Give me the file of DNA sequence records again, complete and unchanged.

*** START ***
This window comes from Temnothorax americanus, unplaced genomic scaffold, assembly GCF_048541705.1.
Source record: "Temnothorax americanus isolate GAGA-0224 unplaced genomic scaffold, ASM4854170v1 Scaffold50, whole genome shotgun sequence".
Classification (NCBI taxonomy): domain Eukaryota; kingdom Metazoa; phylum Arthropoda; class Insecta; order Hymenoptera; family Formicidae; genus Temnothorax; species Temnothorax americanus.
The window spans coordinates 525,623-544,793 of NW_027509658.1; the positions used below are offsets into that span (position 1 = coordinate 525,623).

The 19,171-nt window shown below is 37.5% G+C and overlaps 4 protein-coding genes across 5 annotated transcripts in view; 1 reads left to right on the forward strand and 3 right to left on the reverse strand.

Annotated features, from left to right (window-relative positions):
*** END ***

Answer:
This window comes from Temnothorax americanus, unplaced genomic scaffold, assembly GCF_048541705.1.
Source record: "Temnothorax americanus isolate GAGA-0224 unplaced genomic scaffold, ASM4854170v1 Scaffold50, whole genome shotgun sequence".
Classification (NCBI taxonomy): domain Eukaryota; kingdom Metazoa; phylum Arthropoda; class Insecta; order Hymenoptera; family Formicidae; genus Temnothorax; species Temnothorax americanus.
The window spans coordinates 525,623-544,793 of NW_027509658.1; the positions used below are offsets into that span (position 1 = coordinate 525,623).

The 19,171-nt window shown below is 37.5% G+C and overlaps 4 protein-coding genes across 5 annotated transcripts in view; 1 reads left to right on the forward strand and 3 right to left on the reverse strand.

Annotated features, from left to right (window-relative positions):